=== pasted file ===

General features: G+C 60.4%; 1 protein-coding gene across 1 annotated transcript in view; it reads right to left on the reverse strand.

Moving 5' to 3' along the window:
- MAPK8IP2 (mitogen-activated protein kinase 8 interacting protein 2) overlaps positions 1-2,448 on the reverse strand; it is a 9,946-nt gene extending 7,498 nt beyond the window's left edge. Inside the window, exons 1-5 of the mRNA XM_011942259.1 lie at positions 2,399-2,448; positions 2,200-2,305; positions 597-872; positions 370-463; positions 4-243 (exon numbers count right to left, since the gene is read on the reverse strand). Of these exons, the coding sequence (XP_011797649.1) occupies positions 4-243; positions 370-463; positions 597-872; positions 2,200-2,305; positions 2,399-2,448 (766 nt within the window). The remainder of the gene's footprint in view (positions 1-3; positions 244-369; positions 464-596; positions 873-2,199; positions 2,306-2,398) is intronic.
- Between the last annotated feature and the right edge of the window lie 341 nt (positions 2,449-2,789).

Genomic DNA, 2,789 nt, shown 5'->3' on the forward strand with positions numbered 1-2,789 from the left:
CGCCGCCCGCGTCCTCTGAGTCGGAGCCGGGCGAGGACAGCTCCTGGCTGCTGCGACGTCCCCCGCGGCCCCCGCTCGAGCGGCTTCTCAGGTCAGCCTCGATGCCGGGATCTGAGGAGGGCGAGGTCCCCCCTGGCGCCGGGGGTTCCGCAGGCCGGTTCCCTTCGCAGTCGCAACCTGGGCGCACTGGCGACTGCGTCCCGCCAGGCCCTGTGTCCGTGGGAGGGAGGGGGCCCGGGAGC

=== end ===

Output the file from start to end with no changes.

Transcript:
General features: G+C 60.4%; 1 protein-coding gene across 1 annotated transcript in view; it reads right to left on the reverse strand.

Moving 5' to 3' along the window:
- MAPK8IP2 (mitogen-activated protein kinase 8 interacting protein 2) overlaps positions 1-2,448 on the reverse strand; it is a 9,946-nt gene extending 7,498 nt beyond the window's left edge. Inside the window, exons 1-5 of the mRNA XM_011942259.1 lie at positions 2,399-2,448; positions 2,200-2,305; positions 597-872; positions 370-463; positions 4-243 (exon numbers count right to left, since the gene is read on the reverse strand). Of these exons, the coding sequence (XP_011797649.1) occupies positions 4-243; positions 370-463; positions 597-872; positions 2,200-2,305; positions 2,399-2,448 (766 nt within the window). The remainder of the gene's footprint in view (positions 1-3; positions 244-369; positions 464-596; positions 873-2,199; positions 2,306-2,398) is intronic.
- Between the last annotated feature and the right edge of the window lie 341 nt (positions 2,449-2,789).

Genomic DNA, 2,789 nt, shown 5'->3' on the forward strand with positions numbered 1-2,789 from the left:
CGCCGCCCGCGTCCTCTGAGTCGGAGCCGGGCGAGGACAGCTCCTGGCTGCTGCGACGTCCCCCGCGGCCCCCGCTCGAGCGGCTTCTCAGGTCAGCCTCGATGCCGGGATCTGAGGAGGGCGAGGTCCCCCCTGGCGCCGGGGGTTCCGCAGGCCGGTTCCCTTCGCAGTCGCAACCTGGGCGCACTGGCGACTGCGTCCCGCCAGGCCCTGTGTCCGTGGGAGGGAGGGGGCCCGGGAGC